Latest Issue

Wintertime Project

“Cabin fever” hits us all, whether we try to avoid it or not. After days in a row of overcast skies, falling snow and below freezing temperatures, it is difficult not to be bitten by the feeling of being closed in with little hope of getting outside.

Fortunately, within a few days, the weather changes — temperatures rise and blue skies appear to provide an opportunity to spend time outdoors. So, what can we do to maximize our time when we can get out and enjoy the fresh air?

Pruning. Yep, this is the ideal time to prune fruit trees for maximum effectiveness. Joe Wentzler, an expert on apple trees and their care, once told me that the best time of the year to prune apple trees was “any time the saw is sharp.” However, more recent data supports the concept that wintertime is the appropriate time to prune fruit trees. That makes good sense since during the winter months the trees are dormant and thus cutting the branches will not cause the sap to weep from the fresh cuts.

Stark Brothers, based in Missouri, have been in business for over 200 years, supplying seedlings, plants and seeds for orchards, gardens and landscaping across the country. Any business that has been successful for that long is worth listening to, and they will tell you that virtually nothing is as important to the growth and development of a new seedling or young fruit tree as pruning.

If left unpruned, a young tree will struggle in its growth. If a drought should occur during the early life of a tree that is not pruned, it may not grow at all. Further, if left unpruned, they will take longer to bear fruit. This is why Stark Brothers prune all of their bare-root trees in their nursery row for proper shaping and then also prune the seedlings right before packing and shipping.

Initially, when bare-root stock is dug up, many of the fine hair-like roots that are necessary to absorb moisture and nutrients are lost and the remaining root system may be insufficient to feed the branches. At this point, there is an imbalance until the full sized top is pruned. The imbalance will cause the tree growth to be weak and slow. Keep this in mind whenever you might dig up and replant young seedlings.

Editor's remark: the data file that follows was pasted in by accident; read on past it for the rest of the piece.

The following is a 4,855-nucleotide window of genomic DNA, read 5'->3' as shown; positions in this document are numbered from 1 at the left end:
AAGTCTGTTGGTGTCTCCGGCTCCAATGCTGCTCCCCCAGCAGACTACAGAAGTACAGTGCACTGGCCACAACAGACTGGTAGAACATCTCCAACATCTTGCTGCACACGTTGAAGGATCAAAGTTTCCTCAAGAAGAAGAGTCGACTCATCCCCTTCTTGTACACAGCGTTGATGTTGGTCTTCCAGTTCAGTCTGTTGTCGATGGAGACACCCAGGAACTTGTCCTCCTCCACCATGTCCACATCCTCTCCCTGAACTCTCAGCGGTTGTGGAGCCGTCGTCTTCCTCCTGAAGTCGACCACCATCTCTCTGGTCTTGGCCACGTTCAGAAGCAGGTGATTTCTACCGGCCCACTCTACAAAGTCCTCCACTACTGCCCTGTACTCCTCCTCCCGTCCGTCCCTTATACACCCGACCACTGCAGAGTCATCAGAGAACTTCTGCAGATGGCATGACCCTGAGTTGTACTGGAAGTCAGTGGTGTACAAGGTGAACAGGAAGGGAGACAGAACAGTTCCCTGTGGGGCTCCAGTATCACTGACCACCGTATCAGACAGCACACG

Cutting the tree back actually stimulates stronger and more vigorous growth from the remaining buds. After a single growing season, a properly pruned tree will be bigger and healthier than a matching unpruned tree.

Branches that come off the main stem in a tight V-pattern should be removed, as they will likely split away from the stem when they begin to bear fruit. The strongest branches are those that come away from the main branch at a 10 o’clock or 2 o’clock angle. They will hold up much better when a heavy crop of fruit might occur.

Make sharp clean cuts at a slight angle — just above a bud, yet far enough above so that die back of the branch will not kill the bud. Every branch has buds pointed in various directions. Since you want vigorous growth to spread away from the center of the tree, make your cut above a bud that is aimed outward. This helps your tree grow in a spreading pattern.

Shaping and pruning your young trees is not a once-and-done thing, but should be accomplished over several seasons. As the tree begins to mature and bear fruit, you will still need to attend to its overall condition. While late fall, winter and early spring are the best times to do the bulk of the pruning, there are a few things that should be done anytime you see them. If you notice a diseased branch or damaged branch (thanks to a deer or bear perhaps), it should be removed right away. Whenever you notice any upright branches (called ‘suckers” or “water sprouts”), they should be removed as they only sap strength from the tree. Additionally, remove any branch that is growing back toward the center of the tree. Don’t wait until winter to do this type of “touch-up” pruning.

Leave a Comment

Your email address will not be published. Required fields are marked with *